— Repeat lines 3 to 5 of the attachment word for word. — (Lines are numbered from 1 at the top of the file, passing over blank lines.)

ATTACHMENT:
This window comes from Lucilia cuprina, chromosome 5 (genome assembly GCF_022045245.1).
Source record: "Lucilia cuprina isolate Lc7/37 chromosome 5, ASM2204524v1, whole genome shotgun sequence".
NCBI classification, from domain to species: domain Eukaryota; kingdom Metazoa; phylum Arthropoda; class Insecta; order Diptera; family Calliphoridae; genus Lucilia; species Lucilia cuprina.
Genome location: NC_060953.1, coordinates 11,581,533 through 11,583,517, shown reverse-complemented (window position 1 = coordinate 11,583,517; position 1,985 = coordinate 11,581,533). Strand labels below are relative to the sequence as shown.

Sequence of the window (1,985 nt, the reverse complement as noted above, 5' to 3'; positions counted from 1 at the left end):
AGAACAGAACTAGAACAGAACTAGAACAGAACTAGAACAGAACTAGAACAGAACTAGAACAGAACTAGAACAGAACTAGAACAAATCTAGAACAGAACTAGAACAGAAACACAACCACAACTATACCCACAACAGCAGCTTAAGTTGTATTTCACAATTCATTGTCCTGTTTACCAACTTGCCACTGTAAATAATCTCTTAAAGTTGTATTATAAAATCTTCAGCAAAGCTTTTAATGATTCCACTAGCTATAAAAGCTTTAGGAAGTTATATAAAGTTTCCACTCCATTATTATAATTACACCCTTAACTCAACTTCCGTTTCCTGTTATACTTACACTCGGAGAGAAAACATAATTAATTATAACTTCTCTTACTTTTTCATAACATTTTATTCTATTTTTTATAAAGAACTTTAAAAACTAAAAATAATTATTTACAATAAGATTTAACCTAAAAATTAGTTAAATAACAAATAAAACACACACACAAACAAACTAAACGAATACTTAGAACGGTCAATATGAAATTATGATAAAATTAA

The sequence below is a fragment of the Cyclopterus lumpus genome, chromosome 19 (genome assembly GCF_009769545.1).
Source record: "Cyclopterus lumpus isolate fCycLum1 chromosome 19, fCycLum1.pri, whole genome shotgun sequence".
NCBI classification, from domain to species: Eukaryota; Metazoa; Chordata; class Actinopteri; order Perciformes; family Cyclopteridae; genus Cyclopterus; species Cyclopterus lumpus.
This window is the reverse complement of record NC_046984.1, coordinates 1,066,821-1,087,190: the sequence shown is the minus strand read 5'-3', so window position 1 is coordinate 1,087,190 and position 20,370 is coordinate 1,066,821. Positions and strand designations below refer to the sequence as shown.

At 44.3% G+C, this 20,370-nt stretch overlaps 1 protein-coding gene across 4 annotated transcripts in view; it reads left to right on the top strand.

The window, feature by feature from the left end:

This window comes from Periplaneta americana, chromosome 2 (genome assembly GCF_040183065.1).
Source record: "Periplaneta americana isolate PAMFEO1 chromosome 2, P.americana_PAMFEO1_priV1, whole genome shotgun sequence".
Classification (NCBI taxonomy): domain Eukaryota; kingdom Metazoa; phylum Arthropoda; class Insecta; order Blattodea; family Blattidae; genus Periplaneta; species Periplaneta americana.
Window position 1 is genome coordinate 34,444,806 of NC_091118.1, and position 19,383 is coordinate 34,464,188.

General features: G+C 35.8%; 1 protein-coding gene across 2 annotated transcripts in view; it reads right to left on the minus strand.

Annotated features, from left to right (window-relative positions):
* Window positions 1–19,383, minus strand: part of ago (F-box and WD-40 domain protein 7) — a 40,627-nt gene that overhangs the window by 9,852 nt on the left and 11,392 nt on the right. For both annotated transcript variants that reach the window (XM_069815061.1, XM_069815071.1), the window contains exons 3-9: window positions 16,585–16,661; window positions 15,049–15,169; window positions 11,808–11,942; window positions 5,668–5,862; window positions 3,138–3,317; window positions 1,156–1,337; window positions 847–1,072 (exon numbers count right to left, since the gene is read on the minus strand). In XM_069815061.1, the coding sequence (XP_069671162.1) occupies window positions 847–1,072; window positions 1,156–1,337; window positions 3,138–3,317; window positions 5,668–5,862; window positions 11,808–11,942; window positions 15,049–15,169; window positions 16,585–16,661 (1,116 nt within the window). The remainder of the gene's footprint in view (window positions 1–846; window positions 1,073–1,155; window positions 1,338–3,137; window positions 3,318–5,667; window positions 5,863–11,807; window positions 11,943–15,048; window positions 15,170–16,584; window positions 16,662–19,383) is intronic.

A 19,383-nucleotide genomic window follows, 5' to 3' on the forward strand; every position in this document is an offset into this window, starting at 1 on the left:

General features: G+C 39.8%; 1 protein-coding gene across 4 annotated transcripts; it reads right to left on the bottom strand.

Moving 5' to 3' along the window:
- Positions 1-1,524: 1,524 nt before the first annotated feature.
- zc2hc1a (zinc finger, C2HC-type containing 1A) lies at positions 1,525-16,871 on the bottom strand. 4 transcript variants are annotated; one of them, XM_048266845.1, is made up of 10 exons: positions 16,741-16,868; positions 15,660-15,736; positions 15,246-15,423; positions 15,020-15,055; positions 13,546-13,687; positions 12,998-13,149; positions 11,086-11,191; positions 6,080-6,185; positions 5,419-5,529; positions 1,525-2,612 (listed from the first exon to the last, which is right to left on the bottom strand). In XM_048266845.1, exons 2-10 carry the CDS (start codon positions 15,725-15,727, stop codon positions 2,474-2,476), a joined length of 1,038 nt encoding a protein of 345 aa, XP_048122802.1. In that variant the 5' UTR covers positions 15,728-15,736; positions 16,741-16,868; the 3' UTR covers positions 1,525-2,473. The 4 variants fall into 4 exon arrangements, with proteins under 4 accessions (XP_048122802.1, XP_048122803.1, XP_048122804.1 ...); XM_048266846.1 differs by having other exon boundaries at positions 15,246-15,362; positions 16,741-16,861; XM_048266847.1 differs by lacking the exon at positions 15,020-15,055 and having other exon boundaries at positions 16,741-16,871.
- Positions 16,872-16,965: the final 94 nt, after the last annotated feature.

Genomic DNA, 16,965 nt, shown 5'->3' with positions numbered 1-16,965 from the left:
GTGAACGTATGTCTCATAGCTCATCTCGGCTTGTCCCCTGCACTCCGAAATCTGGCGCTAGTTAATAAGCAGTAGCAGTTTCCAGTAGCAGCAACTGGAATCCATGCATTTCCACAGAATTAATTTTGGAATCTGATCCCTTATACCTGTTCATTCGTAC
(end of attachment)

NCBI classification, from domain to species: domain Eukaryota; kingdom Metazoa; phylum Arthropoda; class Insecta; order Diptera; family Calliphoridae; genus Lucilia; species Lucilia cuprina.
Genome location: NC_060953.1, coordinates 11,581,533 through 11,583,517, shown reverse-complemented (window position 1 = coordinate 11,583,517; position 1,985 = coordinate 11,581,533). Strand labels below are relative to the sequence as shown.

Sequence of the window (1,985 nt, the reverse complement as noted above, 5' to 3'; positions counted from 1 at the left end):